Why AP hasn't called Pennsylvania

A close margin and a large number of outstanding votes are what’s making the Pennsylvania contest between President Donald Trump and Joe Biden too early to call.

The Democrat opened a lead of more than 13,500 votes Friday afternoon over Trump, of more than 6.5 million votes cast — a lead of about 0.21 percent. State law dictates that a recount must be held if the margin between the two candidates is less than 0.5 percent. There are tens of thousands of votes left to count.

Additionally, there are potentially tens of thousands of provisional ballots that remain to be tabulated, though an exact number remained unclear. Those ballots will be counted after officials verify their eligibility to be included.

Pennsylvania is among a handful of battleground states Trump and Biden are narrowly contesting as they seek the 270 electoral votes needed to win the presidency.

Trump, who held a 675,000-vote lead early Wednesday, prematurely declared victory in the state.

“We’re winning Pennsylvania by a tremendous amount. We’re up 690,000 votes in Pennsylvania. These aren’t even close. It’s not like, ‘Oh, it’s close,’” Trump said during an appearance at the White House.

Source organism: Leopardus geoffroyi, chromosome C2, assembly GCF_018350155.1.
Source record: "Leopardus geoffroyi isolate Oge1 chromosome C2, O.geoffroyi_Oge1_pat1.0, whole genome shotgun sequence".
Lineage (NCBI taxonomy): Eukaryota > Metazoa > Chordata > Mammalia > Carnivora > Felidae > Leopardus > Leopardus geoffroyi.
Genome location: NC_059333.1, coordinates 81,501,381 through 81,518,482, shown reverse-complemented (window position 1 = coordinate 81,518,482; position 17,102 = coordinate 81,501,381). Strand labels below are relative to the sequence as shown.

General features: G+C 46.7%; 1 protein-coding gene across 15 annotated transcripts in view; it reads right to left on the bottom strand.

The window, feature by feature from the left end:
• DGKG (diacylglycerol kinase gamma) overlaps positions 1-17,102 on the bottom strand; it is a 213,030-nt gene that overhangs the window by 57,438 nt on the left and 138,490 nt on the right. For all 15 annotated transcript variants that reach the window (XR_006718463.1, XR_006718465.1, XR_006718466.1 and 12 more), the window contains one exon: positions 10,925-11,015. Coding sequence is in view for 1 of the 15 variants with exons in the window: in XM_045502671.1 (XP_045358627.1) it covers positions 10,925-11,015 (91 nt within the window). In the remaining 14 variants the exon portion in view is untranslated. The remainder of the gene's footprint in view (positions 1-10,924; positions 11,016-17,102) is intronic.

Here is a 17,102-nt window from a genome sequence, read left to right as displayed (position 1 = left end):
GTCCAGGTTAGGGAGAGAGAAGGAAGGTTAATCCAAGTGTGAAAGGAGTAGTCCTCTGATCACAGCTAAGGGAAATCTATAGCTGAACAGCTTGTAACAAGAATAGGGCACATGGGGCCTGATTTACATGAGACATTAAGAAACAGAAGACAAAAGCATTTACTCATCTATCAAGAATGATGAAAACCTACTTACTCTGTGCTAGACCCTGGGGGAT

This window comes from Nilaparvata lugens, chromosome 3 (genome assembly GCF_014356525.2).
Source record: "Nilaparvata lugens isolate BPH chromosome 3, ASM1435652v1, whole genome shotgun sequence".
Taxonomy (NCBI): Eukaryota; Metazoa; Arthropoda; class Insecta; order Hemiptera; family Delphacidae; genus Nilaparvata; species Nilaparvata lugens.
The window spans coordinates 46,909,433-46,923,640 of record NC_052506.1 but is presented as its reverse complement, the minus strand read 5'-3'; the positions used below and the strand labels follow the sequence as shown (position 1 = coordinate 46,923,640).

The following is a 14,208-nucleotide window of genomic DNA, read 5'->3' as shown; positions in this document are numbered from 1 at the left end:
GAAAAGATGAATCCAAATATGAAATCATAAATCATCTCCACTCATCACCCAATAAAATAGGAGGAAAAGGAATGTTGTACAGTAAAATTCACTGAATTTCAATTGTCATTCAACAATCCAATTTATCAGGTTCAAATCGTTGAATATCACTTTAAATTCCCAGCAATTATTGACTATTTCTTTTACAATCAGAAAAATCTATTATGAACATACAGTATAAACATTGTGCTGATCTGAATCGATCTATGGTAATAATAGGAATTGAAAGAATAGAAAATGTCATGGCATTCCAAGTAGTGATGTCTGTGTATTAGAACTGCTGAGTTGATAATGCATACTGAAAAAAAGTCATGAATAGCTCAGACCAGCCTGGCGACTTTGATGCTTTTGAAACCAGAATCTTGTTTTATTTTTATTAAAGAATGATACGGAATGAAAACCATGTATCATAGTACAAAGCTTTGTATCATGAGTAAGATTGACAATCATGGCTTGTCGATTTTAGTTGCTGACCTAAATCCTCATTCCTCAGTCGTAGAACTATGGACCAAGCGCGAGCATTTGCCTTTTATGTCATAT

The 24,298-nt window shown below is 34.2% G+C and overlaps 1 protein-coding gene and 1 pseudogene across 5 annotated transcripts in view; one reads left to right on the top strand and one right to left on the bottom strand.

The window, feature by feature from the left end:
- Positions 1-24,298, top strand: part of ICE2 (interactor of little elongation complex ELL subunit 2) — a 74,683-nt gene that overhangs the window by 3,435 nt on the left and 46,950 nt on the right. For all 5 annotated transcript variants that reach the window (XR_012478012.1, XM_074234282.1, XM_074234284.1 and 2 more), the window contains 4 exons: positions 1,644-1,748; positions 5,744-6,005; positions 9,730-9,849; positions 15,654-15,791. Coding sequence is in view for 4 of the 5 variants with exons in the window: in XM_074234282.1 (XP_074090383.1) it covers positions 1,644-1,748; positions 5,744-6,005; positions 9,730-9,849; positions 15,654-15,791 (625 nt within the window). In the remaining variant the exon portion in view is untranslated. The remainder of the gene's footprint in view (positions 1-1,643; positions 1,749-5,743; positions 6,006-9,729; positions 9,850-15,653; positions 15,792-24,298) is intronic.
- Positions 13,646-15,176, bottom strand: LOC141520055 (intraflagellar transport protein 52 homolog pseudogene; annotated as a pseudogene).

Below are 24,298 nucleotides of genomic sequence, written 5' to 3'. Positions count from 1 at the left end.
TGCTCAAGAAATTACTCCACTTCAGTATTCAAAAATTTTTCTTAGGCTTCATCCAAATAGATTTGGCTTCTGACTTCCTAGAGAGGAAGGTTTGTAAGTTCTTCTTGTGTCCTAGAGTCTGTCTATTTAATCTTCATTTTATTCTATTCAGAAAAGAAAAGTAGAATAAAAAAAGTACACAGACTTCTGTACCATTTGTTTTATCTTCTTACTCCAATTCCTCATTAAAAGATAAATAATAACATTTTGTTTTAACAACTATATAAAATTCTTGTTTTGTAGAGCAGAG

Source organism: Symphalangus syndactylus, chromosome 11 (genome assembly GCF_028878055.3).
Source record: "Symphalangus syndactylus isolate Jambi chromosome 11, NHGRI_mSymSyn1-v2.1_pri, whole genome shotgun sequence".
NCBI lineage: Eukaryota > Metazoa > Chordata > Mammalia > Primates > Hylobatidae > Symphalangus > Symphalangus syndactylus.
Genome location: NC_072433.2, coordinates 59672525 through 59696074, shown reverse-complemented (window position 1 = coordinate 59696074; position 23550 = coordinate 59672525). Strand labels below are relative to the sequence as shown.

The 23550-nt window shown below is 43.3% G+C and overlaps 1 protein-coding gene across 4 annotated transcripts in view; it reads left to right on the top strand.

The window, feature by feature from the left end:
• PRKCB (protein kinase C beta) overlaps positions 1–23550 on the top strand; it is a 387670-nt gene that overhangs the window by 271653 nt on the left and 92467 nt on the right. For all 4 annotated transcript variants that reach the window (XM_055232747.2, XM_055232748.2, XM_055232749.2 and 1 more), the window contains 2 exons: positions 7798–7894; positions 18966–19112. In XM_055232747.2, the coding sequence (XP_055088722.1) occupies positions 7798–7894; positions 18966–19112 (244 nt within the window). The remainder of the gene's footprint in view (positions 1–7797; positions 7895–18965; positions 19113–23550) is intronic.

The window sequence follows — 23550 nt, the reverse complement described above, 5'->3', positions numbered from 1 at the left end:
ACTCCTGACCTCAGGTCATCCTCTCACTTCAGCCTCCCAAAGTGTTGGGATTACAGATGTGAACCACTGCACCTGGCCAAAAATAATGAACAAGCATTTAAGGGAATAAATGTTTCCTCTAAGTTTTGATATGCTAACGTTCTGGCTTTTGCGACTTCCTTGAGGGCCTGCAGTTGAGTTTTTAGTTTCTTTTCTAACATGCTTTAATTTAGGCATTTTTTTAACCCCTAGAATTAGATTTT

The late-counted ballots were overwhelmingly in Biden's favor.

One reason the race tightened: Under state law, elections officials are not allowed to process mail-in ballots until Election Day. It’s a form of voting that has skewed heavily in Biden’s favor after Trump spent months claiming — without proof — that voting by mail would lead to widespread voter fraud.

There's a possibility the race won't be decided for days. If there is less than a half percentage point difference between Biden and Trump's vote total, state law dictates that a recount must be held.

Democrats had long considered Pennsylvania a part of their “blue wall” — a trifecta that also includes Wisconsin and Michigan — that for years had served as a bulwark in presidential elections. In 2016, Trump won each by less than a percentage point.

Biden, who was born in Scranton, claims favorite-son status in the state and has long played up the idea that he was Pennsylvania’s “third senator” during his decades representing neighboring Delaware. He’s also campaigned extensively in the state from his home in Delaware.